Translated from the original Bangla novel
Bholu Jokhon Raja Holo (ভোলু যখন রাজা হল)
Chhanda Chattopadhyay Bewtra
Brahmagopal was having a problem lately. The problem was that he could sometimes hear God’s voice.
Of course he did not believe in such superstitions. He was a disciple of the pragmatist Atmaram who was also an extreme atheist. He did not believe in God, spirits, astrology or homeopathy. He even changed his old surname and called himself a rationalist. He had many disciples in the village. Brahmagopal was one of them.
But Brahmagopal was also rather weak minded. Even though he was supposed to be an atheist, he couldn’t help but offer a quick prayer if he happened to pass by a temple.
There was a fairly sizable area of jungle behind Brahmagopal’s house. Nothing scary, just an overgrowth of many plants and weeds. An occasional snake, monkey or a fox might have lived there, but nothing large like tigers or bears. In that wilderness was the ruin of an old palace.
Brahmagopal often walked up there in the mornings, while brushing his teeth. It was a pleasant, quiet place. There was a remnant of a garden too, now overrun with weeds. His favorite spot was the dried up fountain in the garden, where he could rest and enjoy the quietness, the gentle breeze and the birds singing.
About six months ago, while brushing his teeth by the fountain, he heard the Voice for the first time. A somber voice from the sky ordered, “Get that trident off the temple of Shiva!”
Startled, Brahmagopal looked all around. Nope, no one was there. A huge Bel tree was overhead, but nobody was hiding there either. He got up and looked closely in all the bushes and shrubs, but didn’t see anyone. Still, one never knew, perhaps some imp spoke those words and ran away.
There was a temple of Shiva to his left. It too was in sad state of repair. Weeds covered much of it. But there indeed was a trident on top of the spire. But why should anyone want it taken down? And why did he have to do it? Or was it spoken in random, and not specifically to him? But there was no other person nearby. He could not ignore it either.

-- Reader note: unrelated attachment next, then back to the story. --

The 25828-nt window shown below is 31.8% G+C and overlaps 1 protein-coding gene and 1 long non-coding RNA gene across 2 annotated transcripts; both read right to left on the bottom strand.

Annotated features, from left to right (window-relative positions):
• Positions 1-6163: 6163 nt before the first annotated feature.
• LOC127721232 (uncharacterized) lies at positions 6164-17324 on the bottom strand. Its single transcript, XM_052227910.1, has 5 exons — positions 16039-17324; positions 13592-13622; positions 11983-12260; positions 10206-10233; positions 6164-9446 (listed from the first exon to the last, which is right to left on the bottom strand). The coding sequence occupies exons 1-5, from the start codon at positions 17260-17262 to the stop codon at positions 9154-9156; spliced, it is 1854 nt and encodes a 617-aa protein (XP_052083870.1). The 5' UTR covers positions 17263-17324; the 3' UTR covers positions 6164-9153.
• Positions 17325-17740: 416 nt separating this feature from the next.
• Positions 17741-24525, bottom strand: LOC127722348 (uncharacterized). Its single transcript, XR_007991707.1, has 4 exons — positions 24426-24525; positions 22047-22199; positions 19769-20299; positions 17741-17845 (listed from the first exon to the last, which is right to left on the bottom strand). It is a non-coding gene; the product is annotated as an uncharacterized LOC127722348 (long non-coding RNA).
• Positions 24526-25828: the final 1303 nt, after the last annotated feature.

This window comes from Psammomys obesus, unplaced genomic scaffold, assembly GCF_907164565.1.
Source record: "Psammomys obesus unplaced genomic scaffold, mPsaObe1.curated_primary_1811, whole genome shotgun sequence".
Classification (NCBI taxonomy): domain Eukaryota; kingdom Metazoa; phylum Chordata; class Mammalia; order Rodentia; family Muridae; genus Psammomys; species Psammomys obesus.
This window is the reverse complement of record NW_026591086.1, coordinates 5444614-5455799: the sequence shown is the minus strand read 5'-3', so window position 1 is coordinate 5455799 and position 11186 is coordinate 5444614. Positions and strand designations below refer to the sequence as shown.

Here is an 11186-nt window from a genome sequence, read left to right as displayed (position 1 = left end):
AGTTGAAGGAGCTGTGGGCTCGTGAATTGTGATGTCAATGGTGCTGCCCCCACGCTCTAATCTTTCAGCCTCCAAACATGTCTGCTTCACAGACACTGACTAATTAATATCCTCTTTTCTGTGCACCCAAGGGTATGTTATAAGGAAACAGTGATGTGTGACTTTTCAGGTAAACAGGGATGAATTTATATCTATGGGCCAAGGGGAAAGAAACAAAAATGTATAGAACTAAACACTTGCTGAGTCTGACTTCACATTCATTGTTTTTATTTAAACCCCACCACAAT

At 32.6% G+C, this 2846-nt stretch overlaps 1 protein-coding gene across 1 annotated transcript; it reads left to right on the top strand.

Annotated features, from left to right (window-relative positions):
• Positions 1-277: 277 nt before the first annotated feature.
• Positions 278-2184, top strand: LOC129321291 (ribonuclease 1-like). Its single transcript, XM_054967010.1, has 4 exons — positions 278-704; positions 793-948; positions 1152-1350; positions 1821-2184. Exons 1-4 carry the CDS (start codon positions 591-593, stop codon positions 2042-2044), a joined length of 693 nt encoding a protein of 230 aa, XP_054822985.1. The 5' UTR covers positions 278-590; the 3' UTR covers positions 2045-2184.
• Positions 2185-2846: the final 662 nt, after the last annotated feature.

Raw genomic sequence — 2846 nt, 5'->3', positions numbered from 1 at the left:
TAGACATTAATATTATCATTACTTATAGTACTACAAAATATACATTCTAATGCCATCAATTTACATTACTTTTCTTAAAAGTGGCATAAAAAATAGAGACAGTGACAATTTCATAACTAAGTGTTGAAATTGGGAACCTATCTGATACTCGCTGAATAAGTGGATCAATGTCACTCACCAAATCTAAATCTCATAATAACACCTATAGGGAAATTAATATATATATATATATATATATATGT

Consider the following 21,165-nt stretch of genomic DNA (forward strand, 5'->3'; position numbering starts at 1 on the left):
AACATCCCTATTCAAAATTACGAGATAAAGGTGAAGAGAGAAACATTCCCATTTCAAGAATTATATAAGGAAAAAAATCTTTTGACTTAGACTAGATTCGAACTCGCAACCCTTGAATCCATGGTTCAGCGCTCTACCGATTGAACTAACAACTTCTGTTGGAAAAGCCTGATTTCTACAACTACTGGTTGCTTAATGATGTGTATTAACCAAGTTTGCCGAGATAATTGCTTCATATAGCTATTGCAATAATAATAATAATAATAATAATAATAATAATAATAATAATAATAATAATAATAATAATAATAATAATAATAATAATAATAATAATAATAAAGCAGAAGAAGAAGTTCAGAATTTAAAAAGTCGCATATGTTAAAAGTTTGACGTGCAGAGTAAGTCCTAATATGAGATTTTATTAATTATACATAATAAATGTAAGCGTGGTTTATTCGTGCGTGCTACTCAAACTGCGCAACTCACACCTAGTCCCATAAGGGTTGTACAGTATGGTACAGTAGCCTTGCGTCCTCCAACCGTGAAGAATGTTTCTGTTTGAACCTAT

Unfortunately, Brahmagopal was very impressionable but totally indecisive. He was not supposed to believe in God’s messages, but all kinds of strange things did happen in the world all the time. He was stuck in a dilemma.
In such situations, Brahmagopal always spent time in deep thinking. That was what he did now. His twig toothbrush was all chewed up. After about twenty minutes of deep thinking, he decided to obey the Order, come whatever might.
He didn’t believe in God, but that might not mean He was absent. And if He did give the order, it wouldn’t be nice to ignore Him.
He was out of practice climbing walls. Also he was over fifty. Could he do it?
He went near the temple and examined the wall closely. Though the spire was pretty high up, the walls were not very steep. And there were many vines growing along the wall to lend him support.
He threw away the brush and tied up his dhoti tightly. Then did a few stretching exercises to limber up those out of use muscles. At last he grabbed hold of those vines and started climbing. It was a fairly easy climb. He did scrape his elbows and knees, but nothing major. The last few feet were rather steep, but he managed it and grabbed the trident to rest a bit.
He was at a pretty good height and could see a good distance all around. The ruined palace looked dark and gloomy. Here and there were signs of digging by people searching for buried treasures.
After a few minutes of rest, he started shaking the trident to dislodge it. But it was planted solid. It took him good many tries to loosen it a bit. “Please come out. God himself has ordered you, you have to come out.” Brahmagopal tried to coax the trident. Perhaps getting tired of being shaken, the trident started coming out slowly. Brahmagopal realized it was quite heavy. Must have been at least a ton of solid iron.
It was impossible to carry such a weight down, so he just dropped it off on the ground.